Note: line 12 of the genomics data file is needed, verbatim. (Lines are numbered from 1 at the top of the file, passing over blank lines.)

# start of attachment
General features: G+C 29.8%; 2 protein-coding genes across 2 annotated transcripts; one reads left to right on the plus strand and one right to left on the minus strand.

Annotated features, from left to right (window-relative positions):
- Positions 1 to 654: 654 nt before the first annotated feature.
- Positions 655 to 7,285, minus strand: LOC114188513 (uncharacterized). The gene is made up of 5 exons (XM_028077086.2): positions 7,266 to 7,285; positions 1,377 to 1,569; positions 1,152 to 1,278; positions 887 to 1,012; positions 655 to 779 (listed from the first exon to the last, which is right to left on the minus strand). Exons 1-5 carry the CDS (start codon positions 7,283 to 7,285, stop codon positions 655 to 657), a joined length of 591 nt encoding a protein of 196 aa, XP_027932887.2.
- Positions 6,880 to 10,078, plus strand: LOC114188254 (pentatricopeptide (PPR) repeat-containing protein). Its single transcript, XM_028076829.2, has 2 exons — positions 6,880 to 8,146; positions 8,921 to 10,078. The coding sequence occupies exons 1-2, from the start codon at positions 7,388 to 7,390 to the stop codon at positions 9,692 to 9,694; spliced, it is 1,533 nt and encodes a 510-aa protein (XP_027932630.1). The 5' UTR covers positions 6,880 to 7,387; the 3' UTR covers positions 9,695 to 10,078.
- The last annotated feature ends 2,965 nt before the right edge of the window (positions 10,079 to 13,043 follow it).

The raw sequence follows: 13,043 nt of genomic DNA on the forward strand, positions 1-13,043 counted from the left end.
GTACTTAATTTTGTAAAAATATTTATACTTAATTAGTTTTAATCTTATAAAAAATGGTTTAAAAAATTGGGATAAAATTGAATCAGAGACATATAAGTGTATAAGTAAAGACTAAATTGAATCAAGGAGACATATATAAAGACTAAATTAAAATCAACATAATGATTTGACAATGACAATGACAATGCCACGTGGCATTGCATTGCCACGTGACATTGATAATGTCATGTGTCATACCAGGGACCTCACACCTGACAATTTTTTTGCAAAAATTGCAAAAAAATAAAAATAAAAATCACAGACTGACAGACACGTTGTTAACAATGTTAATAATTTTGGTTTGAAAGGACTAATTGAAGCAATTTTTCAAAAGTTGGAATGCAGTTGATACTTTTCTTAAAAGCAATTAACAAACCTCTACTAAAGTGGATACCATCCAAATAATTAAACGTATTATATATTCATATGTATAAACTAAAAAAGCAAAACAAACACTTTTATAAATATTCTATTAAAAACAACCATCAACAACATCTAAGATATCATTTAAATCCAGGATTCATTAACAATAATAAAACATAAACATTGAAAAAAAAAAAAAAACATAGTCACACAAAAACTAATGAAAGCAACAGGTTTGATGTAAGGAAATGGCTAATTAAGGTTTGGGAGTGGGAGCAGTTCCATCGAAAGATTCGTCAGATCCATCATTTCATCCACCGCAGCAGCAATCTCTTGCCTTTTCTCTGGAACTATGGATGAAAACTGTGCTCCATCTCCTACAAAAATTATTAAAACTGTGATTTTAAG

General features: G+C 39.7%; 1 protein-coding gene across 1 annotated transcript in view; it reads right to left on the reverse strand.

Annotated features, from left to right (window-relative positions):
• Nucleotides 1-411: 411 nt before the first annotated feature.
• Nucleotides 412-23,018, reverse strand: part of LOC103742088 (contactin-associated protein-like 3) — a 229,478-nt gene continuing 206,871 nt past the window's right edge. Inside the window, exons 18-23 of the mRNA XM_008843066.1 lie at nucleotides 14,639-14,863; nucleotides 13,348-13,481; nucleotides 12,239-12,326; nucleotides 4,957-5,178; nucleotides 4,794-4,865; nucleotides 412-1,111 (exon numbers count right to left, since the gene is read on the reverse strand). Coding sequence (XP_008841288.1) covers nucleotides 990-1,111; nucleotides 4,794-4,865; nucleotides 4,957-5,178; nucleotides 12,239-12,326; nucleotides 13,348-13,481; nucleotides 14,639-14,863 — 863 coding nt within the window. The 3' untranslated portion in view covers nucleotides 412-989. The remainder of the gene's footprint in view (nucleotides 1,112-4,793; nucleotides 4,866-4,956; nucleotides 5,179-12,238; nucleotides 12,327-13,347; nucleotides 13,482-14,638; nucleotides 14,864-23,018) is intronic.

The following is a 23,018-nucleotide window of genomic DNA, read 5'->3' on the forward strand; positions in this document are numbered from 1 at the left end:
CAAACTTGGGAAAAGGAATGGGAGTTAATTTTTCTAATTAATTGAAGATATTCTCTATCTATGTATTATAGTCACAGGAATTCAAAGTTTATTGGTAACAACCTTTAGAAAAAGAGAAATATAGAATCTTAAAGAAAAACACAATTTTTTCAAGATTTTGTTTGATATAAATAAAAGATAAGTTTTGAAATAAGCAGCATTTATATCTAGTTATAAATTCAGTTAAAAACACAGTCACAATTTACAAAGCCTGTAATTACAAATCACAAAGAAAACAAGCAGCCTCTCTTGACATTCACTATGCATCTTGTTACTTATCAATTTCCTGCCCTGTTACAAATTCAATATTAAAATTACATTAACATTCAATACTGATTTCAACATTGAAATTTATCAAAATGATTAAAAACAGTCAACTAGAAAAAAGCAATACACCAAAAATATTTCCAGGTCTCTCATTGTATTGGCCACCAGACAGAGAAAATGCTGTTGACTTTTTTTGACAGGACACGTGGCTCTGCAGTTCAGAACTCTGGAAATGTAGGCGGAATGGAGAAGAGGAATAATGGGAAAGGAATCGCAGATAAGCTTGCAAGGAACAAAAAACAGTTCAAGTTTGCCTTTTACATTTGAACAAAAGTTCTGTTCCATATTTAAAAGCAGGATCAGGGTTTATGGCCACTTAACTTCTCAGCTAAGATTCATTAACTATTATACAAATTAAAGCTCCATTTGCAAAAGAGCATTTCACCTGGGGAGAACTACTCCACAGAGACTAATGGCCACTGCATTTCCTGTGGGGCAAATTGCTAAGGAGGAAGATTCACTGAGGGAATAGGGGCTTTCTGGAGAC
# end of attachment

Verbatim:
• Nucleotides 412-23,018, reverse strand: part of LOC103742088 (contactin-associated protein-like 3) — a 229,478-nt gene continuing 206,871 nt past the window's right edge. Inside the window, exons 18-23 of the mRNA XM_008843066.1 lie at nucleotides 14,639-14,863; nucleotides 13,348-13,481; nucleotides 12,239-12,326; nucleotides 4,957-5,178; nucleotides 4,794-4,865; nucleotides 412-1,111 (exon numbers count right to left, since the gene is read on the reverse strand). Coding sequence (XP_008841288.1) covers nucleotides 990-1,111; nucleotides 4,794-4,865; nucleotides 4,957-5,178; nucleotides 12,239-12,326; nucleotides 13,348-13,481; nucleotides 14,639-14,863 — 863 coding nt within the window. The 3' untranslated portion in view covers nucleotides 412-989. The remainder of the gene's footprint in view (nucleotides 1,112-4,793; nucleotides 4,866-4,956; nucleotides 5,179-12,238; nucleotides 12,327-13,347; nucleotides 13,482-14,638; nucleotides 14,864-23,018) is intronic.